After The Big Vote Intellectual Begins To Decompose – a poem by Kevin Higgins

After The Big Vote
Intellectual Begins To Decompose

You sit minding that cup
as if it contained, post-Brexit,
the last frothy coffee in all of Brighton.
You’ve the look of
a pretend Elvis Costello,
or the rejected fourth member
of Bananarama.

Your claim to notoriety
that one of the Sex Pistols
once failed to cross the road
to avoid you. Your opinions
what it said in all
yesterday’s editorials.

Your new secret hate
the ghastly Adidas tracksuits of Gateshead,
the sweatpants of Merthyr Tydfil,
for daring to go against your wishes.

Your sneer is a threatened Doberman
with the charming personality removed.
Scientists are currently trying
to bottle your lime-green bile
and make it available on the NHS
as a homeopathic remedy for psychotic
former Guardian columnists.

Your words are the gusts that come out
immediately before
a terrible bowel movement.

Even in the face of bitten
finger nails, the broken hinge
on the upstairs window, and my own
sack load of mistakes,

to be you would be
a fate worse than life.

KEVIN HIGGINS

30 comments on “After The Big Vote Intellectual Begins To Decompose – a poem by Kevin Higgins

  1. Vanya on said:

    #3 You might as well say the same about the minority in the SNP who voted against the policy that an independent Scotland be in NATO, or those in Ukraine who object to membership of the EU and NATO.

    Is NATO expansion into Eastern Europe positive because we live in an interconnected world?

    Presumably the German tribes,the Jews and others who resisted the inclusion of their lands in the Roman empire were parochial?

    Your argument is devoid of political or class content and might as well as been penned by some liberal guardianista with contempt for the working class.

    In fact…

  2. Vanya on said:

    #5 Well why use such a generalised term as “interconnected world” then?

    If you can’t be bothered to express yourself clearly don’t blame me.

  3. George Hallam on said:

    Marco: The vote to leave the EU was parochial, insular in an interconnected world.

    The increased number of interconnections in the world economy, for example through reduced barriers to trade, is part of the explanation for increasing economic instability.

    Closely-coupled systems are a headache and usually more trouble than their worth
    http://www.informit.com/articles/article.aspx?p=349749&seqNum=5

    Breaking international links on reducing dependence on exports and imports will increase stability and allow for a whole range of beneficial policies including a return to full employment.

  4. John Grimshaw on said:

    The vote to leave the EU was parochial, insular in an interconnected world.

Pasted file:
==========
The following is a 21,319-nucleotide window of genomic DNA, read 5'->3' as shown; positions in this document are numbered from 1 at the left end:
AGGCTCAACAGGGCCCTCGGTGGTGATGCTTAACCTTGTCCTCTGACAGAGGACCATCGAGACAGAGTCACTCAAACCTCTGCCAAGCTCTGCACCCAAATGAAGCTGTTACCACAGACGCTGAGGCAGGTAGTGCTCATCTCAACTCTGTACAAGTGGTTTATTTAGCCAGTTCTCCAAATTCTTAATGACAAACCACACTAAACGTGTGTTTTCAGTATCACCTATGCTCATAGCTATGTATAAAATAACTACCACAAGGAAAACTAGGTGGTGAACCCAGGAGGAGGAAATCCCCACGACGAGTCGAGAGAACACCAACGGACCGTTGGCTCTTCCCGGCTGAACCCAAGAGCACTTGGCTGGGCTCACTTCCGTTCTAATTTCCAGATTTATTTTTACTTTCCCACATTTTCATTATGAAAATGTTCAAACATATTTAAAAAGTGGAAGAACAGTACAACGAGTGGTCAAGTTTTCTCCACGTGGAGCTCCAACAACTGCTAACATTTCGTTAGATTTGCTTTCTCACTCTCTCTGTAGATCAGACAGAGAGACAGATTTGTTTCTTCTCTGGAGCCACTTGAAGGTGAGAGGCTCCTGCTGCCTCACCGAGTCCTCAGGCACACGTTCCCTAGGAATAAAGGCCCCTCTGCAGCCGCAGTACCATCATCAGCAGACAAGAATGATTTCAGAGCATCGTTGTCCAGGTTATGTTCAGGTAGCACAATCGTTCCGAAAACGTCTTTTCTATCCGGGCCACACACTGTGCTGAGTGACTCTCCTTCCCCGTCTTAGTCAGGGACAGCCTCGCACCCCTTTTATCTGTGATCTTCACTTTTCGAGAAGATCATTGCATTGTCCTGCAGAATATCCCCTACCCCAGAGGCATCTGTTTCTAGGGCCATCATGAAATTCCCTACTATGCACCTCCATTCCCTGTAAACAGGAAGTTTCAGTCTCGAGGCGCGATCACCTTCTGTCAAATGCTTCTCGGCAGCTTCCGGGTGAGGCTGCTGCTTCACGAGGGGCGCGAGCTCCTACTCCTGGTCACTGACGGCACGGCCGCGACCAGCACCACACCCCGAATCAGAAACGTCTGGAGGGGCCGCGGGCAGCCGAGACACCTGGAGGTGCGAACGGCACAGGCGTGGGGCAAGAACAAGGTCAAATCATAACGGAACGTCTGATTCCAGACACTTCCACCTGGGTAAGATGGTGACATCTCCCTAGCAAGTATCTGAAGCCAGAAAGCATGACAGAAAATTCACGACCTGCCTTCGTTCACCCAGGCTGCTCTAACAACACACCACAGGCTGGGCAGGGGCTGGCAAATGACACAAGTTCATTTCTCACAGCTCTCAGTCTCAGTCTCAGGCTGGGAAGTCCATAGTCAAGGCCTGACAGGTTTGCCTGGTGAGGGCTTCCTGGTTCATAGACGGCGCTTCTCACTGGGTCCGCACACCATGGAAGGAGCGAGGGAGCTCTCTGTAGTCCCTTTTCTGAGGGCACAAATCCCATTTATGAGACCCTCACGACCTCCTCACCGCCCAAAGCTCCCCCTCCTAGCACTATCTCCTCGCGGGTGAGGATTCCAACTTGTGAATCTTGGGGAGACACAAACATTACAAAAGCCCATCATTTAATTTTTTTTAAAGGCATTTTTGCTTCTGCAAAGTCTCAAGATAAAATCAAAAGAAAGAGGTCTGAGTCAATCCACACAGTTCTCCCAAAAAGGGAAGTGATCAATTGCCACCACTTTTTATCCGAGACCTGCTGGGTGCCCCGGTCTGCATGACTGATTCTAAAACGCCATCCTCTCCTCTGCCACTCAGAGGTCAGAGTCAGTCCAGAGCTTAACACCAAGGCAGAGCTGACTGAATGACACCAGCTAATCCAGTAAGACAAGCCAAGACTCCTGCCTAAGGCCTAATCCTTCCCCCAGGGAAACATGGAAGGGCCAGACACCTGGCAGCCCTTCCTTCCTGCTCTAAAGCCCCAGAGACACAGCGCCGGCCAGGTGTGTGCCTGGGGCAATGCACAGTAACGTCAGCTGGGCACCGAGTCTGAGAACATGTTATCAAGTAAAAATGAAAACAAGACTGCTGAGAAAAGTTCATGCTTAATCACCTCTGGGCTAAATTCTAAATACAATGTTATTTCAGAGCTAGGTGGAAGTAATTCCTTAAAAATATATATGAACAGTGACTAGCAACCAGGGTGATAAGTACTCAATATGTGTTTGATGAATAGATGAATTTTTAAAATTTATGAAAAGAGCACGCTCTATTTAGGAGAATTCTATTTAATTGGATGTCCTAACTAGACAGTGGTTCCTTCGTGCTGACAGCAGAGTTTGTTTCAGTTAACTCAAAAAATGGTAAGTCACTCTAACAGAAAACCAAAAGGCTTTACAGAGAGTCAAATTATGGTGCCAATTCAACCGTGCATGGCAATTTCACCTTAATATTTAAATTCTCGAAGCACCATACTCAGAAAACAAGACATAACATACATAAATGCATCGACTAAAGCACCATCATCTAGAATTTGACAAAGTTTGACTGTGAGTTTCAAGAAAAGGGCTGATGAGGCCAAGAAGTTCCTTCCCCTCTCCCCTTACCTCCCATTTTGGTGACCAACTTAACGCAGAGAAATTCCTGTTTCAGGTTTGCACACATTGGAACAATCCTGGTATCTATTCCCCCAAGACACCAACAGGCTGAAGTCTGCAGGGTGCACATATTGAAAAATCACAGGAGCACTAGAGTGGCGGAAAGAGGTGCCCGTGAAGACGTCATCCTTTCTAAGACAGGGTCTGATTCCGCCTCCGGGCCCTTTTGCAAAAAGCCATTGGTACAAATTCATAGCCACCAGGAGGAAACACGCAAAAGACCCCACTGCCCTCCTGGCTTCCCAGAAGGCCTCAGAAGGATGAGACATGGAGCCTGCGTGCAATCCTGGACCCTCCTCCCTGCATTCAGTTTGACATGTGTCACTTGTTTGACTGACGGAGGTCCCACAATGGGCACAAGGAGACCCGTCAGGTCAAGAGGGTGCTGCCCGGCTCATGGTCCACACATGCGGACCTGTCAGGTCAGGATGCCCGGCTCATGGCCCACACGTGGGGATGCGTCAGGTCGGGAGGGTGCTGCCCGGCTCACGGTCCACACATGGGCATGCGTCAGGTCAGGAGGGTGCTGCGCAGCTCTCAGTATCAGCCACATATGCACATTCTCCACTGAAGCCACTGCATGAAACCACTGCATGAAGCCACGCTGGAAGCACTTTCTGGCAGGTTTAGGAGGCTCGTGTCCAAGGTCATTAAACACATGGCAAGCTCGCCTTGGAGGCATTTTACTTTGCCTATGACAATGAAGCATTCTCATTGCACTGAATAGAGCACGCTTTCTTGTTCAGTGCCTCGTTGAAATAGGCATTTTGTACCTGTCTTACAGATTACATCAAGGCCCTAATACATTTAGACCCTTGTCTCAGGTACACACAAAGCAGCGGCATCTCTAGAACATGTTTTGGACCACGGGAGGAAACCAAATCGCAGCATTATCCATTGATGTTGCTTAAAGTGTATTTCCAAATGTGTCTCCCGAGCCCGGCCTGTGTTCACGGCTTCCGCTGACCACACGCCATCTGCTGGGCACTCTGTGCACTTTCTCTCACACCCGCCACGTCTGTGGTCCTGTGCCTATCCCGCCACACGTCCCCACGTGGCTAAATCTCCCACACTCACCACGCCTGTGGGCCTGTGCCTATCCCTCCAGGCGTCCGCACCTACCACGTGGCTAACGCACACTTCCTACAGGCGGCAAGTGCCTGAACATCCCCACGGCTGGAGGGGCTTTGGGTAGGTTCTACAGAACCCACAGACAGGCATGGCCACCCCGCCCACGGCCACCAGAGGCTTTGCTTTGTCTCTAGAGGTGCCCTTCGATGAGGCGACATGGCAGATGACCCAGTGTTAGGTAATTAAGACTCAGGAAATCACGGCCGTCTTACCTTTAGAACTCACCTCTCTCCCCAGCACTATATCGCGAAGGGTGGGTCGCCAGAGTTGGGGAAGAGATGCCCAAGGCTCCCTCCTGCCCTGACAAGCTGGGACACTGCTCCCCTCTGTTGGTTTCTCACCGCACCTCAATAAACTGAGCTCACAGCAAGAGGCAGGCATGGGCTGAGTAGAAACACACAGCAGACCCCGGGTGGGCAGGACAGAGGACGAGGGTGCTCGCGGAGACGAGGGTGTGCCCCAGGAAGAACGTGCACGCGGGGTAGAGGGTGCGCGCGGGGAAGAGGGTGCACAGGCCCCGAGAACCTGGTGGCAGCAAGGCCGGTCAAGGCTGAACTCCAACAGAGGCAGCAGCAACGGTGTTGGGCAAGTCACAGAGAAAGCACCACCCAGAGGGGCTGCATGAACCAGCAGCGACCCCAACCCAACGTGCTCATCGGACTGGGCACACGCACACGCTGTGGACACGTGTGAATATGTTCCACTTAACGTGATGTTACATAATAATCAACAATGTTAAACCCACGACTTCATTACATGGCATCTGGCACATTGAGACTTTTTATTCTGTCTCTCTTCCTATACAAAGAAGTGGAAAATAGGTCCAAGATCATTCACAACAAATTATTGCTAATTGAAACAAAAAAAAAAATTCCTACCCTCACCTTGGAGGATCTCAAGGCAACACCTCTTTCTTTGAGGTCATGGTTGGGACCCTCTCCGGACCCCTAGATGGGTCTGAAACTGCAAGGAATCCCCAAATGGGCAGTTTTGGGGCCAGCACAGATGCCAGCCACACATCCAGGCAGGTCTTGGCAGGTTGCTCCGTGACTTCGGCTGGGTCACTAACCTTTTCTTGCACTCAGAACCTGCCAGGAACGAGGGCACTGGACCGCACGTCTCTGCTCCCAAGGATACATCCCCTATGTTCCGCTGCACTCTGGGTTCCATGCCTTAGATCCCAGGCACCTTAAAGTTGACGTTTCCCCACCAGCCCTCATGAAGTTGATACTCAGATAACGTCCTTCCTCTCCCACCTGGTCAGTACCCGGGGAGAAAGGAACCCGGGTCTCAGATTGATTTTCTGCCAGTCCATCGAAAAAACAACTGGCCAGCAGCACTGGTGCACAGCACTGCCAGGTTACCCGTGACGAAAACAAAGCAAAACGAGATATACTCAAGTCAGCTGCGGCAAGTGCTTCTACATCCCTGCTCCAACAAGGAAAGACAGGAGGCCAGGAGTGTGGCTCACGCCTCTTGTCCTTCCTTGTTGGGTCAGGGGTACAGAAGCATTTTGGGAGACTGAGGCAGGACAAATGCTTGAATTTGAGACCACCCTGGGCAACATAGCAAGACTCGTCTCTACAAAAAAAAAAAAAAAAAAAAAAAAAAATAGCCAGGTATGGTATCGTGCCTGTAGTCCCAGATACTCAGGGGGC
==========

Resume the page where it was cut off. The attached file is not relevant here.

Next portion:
Well yes….and no. For some people the Brexit vote was an opportunity to express their prejudice. However for quite a lot of people it was their opportunity to stick a finger up to the establishment and say we’re not happy with the way we’ve been treated. For nearly forty years. And also because the political class is perceived to be so corrupt and bubblelicious then the referendum suddenly gave people an opportunity to complain where it was perceived that there was no longer any redress. If you want to blame anyone blame Cameron for a really stupid call. Actually come on everyone lets get on with the job of attacking the Tories.

  5. Vanya on said:

    Marco: My position was similar to Corbyn, support remain but do it on the understanding that the EU was itself an area of working class struggle.

    Really? Marco made that really clear in that comment I objected to.

    Not.

    Marco: The retreat to the nation-state model is wholly reactionary and just a reflection of the sad state of working class consciousness, particularly among the white English.

    Oh yes. The disgusting white English working class.

    Smelly white van driving chavs.

    Fortunate they are too stupid to realise what so much of the middle class liberal establishment think of them isn’t it?

    Except they’re not.

    What in fact is fortunate is that we have a developing leadership in the Labour movement that is capable of reaching out to all sections of the working class with policies of hope and unity.

    Rather than cynicism and defeatism.

  6. George Hallam on said:

    Marco:

    What the Brexit vote will do economically is:

    weaken the bargaining position of the working class because of increased competition between nation states, a race to the bottom in other words. This will be felt most acutely by the unskilled workers, I.e those that voted Brexit.

    Reduce the economies of scale achieved via membership of the EU, so a new bureaucratic layer will emerge both in the public and private sectors.

    Those deprived areas within the EU who rely on transfer payments between richer and poorer nations will see a reduction of much needed investment.

    A little learning is a dang’rous thing;
    Drink deep, or taste not the Pierian spring:
    There shallow draughts intoxicate the brain,
    And drinking largely sobers us again.

  7. John Grimshaw on said:

    What the OECD info seems to show is that in general European migration is not the prime reason for the reduction in wage rates in the uk. Rather it shows that until the 2008 recession wages were broadly rising for all workers. But this info is about the rate of rise rather than the actual value of workers wages. My perception and I I think of a lot workers is that the uk has been for some years now becoming a low wage area for all workers. And that this is the deliberate policy of government. The government attempts to get away with it by dividing workers between themselves. Whether the EU makes any difference to this situation I think is too soon to tell because this process started when the UK is/was in the EU.

  8. Vanya on said:

    #17 The point about the EU is that membership entailed both an automatic right to move to another member state to work and the right of employers to employ workers on lower wages in this country than those already here.

    In fairness to Corbyn (and to a much lesser extent Ed Miliband) he did raise these issues, and in fact had the piss taken out of him for doing it, as I recall, when he raised the Posted Workers’ Directive during PM Question Time.